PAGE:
By Tumaini Carayol
(May 8, 2013) MADRID – Seven years ago, the differences were palpable. Both sets of hair were considerably longer, the biceps were bigger, the courts were bluer but without any controversy thanks to the hardness that complimented the color, the season was different and the crowds. Well, the crowds were one of the few constants as Tomas Berdych and Rafael Nadal took to the Manolo Santana court to compete their 2006 Mutua Madrid Open quarterfinal.
Quickly, this young and promising Berdych rose to the occasion. The serve first began to inflict irreversible damage and the forehand soon followed suit, releasing an array of winners that a flailing Nadal struggled to counter. As the crowd sensed their hero falling, they themselves rose to fend off the challenger, sending a chorus of boos and whistles raining down as the Czech pretender continued in his attempts to usurp the champion.
Berdych would be successful in his quest, closing off a perilously tight second-set tiebreak to move through in straight sets. As he strode confidently to the net, the then 22 year-old would produce one of the enduring images of the event’s history. He placed one finger to his lips in a “shushing” gesture towards the already booing crowd. The jeers were deafening as he finished his journey to the net, and as he attempted to shake the hand of his fallen foe, Nadal interjected. “very bad,” was the audible cry from the Spaniard to the Frenchman as they met at the net.
Though the seven years have passed assuredly by, in reality not much has changed. As Novak Djokovic, Nadal’s greatest rival in recent years, entered the metal box. The booing and jeering quickly followed as, though facing a still not-quite-known, Djokovic was seemingly treated with a distain usually reserved for criminals. Every routine query was met with a chorus of boos and, by the bitter end of the second set, even his missed first serves resulted in grand cheers. The result was an outburst from the Serb, who eventually responded to the crowd’s jeers with a variety of choice words of his own. As the world No. 1 left the court in defeat, even his final exit was met with yet more loud boos. To say he was livid afterwards would be an understatement:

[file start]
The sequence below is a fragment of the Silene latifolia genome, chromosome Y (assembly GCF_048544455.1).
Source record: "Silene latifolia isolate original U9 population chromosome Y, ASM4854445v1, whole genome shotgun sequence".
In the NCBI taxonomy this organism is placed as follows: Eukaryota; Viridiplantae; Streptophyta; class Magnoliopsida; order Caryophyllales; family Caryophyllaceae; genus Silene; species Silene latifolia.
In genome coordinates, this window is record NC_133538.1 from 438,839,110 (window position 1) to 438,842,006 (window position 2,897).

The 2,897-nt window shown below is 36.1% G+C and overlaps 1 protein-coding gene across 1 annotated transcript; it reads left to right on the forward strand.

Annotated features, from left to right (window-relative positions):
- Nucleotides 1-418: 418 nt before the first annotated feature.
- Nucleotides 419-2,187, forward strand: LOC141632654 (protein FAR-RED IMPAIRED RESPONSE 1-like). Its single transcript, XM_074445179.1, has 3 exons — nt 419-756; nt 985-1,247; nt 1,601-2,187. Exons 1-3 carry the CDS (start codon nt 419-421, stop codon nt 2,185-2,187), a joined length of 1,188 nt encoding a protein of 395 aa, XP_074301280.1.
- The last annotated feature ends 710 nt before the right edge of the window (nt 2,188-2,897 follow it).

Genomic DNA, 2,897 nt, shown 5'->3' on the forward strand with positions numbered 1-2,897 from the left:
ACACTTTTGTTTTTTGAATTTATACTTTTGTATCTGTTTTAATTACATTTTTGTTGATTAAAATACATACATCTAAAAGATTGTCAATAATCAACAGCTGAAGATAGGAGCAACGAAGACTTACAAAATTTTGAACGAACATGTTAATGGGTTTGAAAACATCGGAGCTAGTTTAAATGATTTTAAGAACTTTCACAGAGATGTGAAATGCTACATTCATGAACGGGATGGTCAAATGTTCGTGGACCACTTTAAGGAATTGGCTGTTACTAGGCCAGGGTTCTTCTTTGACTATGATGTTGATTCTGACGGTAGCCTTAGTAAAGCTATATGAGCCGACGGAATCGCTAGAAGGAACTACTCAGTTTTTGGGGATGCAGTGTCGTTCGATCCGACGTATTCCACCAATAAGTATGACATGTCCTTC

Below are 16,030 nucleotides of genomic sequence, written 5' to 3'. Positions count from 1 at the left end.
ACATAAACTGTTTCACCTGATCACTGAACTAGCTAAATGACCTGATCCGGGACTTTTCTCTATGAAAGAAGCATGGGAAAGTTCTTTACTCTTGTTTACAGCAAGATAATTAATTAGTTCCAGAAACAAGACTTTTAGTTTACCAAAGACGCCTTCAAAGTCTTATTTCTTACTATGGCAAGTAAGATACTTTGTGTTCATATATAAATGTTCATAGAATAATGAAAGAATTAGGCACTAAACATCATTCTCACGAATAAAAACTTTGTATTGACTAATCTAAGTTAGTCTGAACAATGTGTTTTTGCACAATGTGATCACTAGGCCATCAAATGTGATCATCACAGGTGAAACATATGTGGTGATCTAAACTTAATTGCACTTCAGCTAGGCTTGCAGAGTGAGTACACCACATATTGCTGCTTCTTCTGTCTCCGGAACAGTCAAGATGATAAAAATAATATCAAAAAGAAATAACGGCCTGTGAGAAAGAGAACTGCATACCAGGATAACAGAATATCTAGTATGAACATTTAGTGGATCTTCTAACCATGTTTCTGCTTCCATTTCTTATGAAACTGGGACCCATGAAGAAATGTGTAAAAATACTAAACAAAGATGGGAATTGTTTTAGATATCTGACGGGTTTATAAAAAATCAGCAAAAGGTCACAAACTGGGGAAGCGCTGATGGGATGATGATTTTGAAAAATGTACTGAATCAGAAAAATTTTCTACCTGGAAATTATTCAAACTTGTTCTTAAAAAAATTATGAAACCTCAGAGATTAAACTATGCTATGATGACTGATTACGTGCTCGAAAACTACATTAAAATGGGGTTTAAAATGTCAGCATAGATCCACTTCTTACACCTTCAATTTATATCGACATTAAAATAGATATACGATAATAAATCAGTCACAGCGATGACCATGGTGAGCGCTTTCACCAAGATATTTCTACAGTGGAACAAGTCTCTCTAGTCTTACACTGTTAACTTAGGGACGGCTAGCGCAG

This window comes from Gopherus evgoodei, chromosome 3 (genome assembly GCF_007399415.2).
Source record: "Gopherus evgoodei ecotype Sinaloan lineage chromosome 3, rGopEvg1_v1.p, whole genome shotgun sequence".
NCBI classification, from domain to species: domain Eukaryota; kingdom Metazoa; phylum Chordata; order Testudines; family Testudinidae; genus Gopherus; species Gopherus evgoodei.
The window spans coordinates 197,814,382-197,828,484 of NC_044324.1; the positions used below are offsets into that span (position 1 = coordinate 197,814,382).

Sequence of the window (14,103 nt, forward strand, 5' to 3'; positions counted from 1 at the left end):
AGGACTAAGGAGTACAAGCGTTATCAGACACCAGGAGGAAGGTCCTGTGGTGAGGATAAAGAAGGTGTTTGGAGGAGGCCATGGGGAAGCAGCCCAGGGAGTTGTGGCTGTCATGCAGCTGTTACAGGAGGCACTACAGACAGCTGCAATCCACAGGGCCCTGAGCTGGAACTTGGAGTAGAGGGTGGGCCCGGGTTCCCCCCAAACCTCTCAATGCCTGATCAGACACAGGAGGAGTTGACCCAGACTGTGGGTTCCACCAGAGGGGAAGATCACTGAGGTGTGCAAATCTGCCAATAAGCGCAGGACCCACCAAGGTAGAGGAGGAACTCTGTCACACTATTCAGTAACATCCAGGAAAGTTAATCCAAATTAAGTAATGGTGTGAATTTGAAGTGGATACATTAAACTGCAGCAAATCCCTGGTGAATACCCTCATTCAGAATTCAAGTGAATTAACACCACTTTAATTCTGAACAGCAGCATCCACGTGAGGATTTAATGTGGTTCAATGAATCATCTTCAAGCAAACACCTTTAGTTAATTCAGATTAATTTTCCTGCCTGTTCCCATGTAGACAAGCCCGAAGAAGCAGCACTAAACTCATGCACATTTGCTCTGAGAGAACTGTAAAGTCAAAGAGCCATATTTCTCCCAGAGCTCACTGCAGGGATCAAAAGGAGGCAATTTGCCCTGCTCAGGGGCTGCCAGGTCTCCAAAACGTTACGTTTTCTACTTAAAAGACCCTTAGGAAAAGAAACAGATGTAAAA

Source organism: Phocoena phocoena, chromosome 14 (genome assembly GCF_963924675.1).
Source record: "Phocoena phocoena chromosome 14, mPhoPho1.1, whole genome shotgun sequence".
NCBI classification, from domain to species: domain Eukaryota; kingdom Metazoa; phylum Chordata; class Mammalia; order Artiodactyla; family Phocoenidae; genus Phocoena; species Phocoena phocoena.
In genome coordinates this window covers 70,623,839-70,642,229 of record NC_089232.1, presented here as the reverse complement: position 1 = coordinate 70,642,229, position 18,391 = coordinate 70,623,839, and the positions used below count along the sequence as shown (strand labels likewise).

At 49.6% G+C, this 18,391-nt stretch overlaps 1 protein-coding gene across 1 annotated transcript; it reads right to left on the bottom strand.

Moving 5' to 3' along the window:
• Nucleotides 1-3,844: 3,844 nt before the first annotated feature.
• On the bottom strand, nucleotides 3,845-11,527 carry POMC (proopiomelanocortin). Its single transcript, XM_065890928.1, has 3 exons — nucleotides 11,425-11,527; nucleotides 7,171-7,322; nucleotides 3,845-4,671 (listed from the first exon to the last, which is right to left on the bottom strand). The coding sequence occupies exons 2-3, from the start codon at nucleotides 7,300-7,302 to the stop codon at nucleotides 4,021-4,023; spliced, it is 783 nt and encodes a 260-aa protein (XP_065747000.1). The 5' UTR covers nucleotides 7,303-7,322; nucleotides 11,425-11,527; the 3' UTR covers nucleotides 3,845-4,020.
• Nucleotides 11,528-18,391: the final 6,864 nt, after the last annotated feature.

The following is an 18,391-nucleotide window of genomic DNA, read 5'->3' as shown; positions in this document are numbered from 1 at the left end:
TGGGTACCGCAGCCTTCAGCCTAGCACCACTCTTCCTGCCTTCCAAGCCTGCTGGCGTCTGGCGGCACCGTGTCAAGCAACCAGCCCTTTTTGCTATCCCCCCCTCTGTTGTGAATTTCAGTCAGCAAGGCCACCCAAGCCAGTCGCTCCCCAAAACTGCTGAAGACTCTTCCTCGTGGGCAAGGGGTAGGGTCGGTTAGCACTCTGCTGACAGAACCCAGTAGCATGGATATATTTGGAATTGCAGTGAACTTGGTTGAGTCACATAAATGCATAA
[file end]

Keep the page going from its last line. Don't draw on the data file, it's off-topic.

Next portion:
“In the first set, every single close call that I went to look at the ball and the chair umpire comes to see, I got whistled. I don’t see any reason for that. I didn’t do anything bad.
“When I see the ball, it’s good, I clear the mark. I give him a point. I never did anything opposite in my life. I’m honest. If I see the ball in, I play the ball; if it’s close, I call the chair umpire.
“I don’t understand why they turn against me, for what reason, but it is what it is. I’m a professional, and it’s not the first time I’m experiencing that.
One day on, Nadal made his debut on centre court. Up against the charismatic but unknown Benoit Paire, the Frenchman was simply fulfilling his job description by endeavouring to defeat his illustrious opponent. During the second set, Paire reeled off three winners in a row, a trademark dropshot punctuating the final point of the series. Rather than applauding the challenger’s gusto, the Madrid crowd decided to launch yet another array of boos. Sporadically throughout the match, the heckles raised once again. The Frenchman is perfectly capable of inciting a crowd to boo, and even his home crowds routinely boo him off the court for his tendency to give up without a fight. Against Nadal, however, he was being for the complete polar opposite – for trying. When asked about his thoughts on the crowd, Nadal angrily defended them.
“I am not agree with you,” he said. Sorry. The crowd today was 100% correct. That’s my opinion. The crowd didn’t say nothing against Paire.
“I am from Spain, and it’s normal the crowd want to support me. It happens to me the same when I play in different countries against a local player. That’s the good part of the show.
“In the end, this is only a game, no? It’s nice to have the crowd involved in this show. Nothing against the crowd. I think the crowd here is very emotional. That’s all.”
“”I think they respect the players always, and I repeat that I cannot have a real opinion on yesterday’s match because I didn’t see it.”
Tumaini Carayol is in Madrid covering the Madrid Open for Tennis Panorama News. He is a contributing writer at On The Baseline, and writes about professional tennis at his site Foot Fault. Follow his tournament updates on @TennisNewsTPN and his personal twitter @TumCarayol.